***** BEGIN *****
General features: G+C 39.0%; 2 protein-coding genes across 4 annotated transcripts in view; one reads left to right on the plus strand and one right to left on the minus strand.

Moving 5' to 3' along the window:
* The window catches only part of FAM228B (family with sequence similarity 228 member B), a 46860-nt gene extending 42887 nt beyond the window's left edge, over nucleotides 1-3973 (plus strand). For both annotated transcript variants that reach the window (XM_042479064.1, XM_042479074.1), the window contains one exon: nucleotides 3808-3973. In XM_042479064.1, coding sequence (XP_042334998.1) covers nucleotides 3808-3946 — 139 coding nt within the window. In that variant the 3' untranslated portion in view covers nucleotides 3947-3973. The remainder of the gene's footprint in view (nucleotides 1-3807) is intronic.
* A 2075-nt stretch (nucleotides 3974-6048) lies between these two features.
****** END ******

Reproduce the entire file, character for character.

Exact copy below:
General features: G+C 39.0%; 2 protein-coding genes across 4 annotated transcripts in view; one reads left to right on the plus strand and one right to left on the minus strand.

Moving 5' to 3' along the window:
* The window catches only part of FAM228B (family with sequence similarity 228 member B), a 46860-nt gene extending 42887 nt beyond the window's left edge, over nucleotides 1-3973 (plus strand). For both annotated transcript variants that reach the window (XM_042479064.1, XM_042479074.1), the window contains one exon: nucleotides 3808-3973. In XM_042479064.1, coding sequence (XP_042334998.1) covers nucleotides 3808-3946 — 139 coding nt within the window. In that variant the 3' untranslated portion in view covers nucleotides 3947-3973. The remainder of the gene's footprint in view (nucleotides 1-3807) is intronic.
* A 2075-nt stretch (nucleotides 3974-6048) lies between these two features.